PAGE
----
The definition of 'elder' in Formula One is hardly the definition shared by us generic human beings. In recent times, many of the rookie drivers have been freshly plucked from high school and strapped in with a racing harness (to be fair, some drivers do look around fifteen).
Still, it is of no consequence that the rookies in Formula One just seem to keep getting younger, because around the paddock, there are still many faces which first appeared more than eight years ago.
Rubens Barrichello, surely is the first driver that comes to mind when I write the word 'F1 Elder.' So far, he holds the record for the most grand prix starts, and is the only current driver ever who first debuted on a track no longer in use by Formula One.
1996 saw the start of Giancarlo Fisichella's Formula One career. Driving for Minardi Ford at the time, he retired from the Australian grand prix after 32 laps, his car suffering from clutch problems.
Jarno Trulli's first taste of F1 came in 1997, at the wheel of a Minardi Hart. Having qualified 17th at the Australian GP, he managed a finishing position of 12th, not bad for a rookie driver.
The Australian Grand Prix of 2000 saw another two new faces pop up. Nick Heidfeld did quite well in his Prost Peugeot to qualify 15th, while Jenson Button is his Williams BMW qualified 21st, before his engine blew up at 46 laps.
Quite a dismal end to his debut.
In 2001, two of our Formula One world champions found themselves in the cockpit. Kimi Raikkonen's debut saw him receive a point in his Sauber, having just 21 car races to his name and under a provisional super licence because of his inexperience.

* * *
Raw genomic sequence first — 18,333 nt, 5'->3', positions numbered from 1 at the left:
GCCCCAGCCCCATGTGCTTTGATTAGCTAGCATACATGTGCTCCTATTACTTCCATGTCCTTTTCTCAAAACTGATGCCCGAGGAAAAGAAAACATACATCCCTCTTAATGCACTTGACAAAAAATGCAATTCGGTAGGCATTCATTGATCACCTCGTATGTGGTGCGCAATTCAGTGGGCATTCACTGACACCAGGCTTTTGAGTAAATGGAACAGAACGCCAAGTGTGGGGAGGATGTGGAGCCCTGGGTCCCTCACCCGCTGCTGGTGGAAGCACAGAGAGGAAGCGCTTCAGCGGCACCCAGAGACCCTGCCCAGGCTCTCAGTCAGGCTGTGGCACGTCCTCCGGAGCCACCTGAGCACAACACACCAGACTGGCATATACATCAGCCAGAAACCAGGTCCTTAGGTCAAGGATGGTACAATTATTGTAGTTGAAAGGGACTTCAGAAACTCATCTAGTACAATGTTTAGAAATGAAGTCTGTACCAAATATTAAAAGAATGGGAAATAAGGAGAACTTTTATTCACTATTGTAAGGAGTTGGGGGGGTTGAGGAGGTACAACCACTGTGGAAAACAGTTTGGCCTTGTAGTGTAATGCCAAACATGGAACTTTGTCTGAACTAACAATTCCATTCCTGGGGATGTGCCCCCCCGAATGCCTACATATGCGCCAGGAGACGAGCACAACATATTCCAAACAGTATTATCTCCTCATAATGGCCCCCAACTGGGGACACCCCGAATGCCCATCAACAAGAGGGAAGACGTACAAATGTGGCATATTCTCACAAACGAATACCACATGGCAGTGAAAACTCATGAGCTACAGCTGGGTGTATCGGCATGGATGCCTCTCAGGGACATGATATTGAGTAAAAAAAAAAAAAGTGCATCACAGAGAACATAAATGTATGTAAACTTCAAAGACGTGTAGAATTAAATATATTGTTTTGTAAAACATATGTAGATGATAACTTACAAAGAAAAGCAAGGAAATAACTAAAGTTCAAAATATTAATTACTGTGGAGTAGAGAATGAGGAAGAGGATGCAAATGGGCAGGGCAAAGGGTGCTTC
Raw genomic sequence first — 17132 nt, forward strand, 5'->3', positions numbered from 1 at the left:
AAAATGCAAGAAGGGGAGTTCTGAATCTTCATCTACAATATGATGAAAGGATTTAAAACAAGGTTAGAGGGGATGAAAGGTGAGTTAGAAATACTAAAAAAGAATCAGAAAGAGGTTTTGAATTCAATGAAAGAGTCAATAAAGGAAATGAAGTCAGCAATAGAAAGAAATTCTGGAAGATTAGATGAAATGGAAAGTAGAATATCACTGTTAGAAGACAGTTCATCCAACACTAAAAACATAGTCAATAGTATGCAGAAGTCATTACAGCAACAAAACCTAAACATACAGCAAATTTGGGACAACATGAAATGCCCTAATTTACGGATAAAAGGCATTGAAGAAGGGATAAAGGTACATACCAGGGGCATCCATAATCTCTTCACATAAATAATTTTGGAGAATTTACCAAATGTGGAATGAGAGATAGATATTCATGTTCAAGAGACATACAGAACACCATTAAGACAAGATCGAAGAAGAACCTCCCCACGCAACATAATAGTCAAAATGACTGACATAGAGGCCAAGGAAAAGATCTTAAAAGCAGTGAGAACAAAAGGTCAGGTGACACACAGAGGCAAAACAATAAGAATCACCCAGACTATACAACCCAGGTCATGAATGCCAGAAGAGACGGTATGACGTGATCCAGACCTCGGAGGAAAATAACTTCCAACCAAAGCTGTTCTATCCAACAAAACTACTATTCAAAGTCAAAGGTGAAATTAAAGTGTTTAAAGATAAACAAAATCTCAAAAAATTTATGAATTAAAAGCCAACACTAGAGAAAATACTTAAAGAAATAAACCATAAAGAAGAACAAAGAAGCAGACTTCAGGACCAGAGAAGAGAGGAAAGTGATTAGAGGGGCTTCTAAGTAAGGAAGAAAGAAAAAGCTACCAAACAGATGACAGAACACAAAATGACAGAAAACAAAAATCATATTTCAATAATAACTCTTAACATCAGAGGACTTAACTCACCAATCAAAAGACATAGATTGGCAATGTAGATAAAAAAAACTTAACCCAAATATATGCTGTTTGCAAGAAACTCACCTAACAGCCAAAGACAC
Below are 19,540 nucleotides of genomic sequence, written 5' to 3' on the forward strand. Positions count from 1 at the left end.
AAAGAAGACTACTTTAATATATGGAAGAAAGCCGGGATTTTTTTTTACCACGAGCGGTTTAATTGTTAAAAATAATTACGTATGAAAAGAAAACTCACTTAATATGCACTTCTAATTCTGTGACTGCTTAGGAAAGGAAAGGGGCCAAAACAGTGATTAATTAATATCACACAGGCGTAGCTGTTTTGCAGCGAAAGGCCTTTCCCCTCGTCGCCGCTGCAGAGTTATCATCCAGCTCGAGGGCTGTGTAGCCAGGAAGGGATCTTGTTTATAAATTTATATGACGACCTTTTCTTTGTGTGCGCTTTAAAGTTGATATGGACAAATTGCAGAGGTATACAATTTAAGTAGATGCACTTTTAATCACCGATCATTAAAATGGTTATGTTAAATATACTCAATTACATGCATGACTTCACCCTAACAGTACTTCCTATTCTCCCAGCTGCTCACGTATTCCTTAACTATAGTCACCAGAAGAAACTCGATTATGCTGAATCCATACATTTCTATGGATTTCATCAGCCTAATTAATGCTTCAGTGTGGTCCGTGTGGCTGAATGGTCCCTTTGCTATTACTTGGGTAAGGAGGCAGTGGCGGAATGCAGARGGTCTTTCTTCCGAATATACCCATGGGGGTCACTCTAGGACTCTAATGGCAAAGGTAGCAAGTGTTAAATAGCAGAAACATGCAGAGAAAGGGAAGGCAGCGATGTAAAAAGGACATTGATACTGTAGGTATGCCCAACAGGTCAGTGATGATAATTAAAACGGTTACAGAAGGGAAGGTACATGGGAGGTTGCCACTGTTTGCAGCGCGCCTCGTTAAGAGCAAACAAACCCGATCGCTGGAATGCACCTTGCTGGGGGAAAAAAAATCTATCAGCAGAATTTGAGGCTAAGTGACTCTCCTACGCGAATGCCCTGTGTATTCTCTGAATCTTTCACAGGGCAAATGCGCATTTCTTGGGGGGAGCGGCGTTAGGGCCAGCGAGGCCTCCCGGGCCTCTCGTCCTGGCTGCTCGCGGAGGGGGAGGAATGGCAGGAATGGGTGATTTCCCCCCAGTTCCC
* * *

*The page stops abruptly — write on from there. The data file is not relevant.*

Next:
The second world champion to start driving in 2001 was Fernando Alonso. Having qualified 19th in his Minardi Ford, Alonso worked his way up to finish 12th.
Okay, having digressed so far off my original point, I think a reminder is whats needed. My headline kind of states, but should really ask if there will soon be a Battle between the F1 elders, and an explanation to my theory is probably needed.
After watching the timings during qualifying on Saturday morning (yes, I did get up to watch it, including the third practices) I was rather astonished to see just how close the times were.
Result of the new '09 rules? Probably, but I having seen only what the car can do for so long, I do think it quite refreshing to think that the driver really can have a lot more input.
Don't get me wrong, some cars will be (and no doubt will always be unless F! becomes A1GP) superior to others. No denying it, I thought the Brawn GP's looked pretty nifty whizzing round on Sunday.
The point I'm trying to make is that, come Apr. 14 (when THAT issue is finally solved), I think we may actually be able to see the F1 'Elders' battle it out properly, the margins between the timings being so small.
At not one point in the careers of the aforementioned drivers have they all been in a car similarly able in performance.
We all know that a decent car can do so much for a driver, but I think that now, with the differences being so minuscule, we should actually be able to see once and for all how much time the ability of a driver is worth.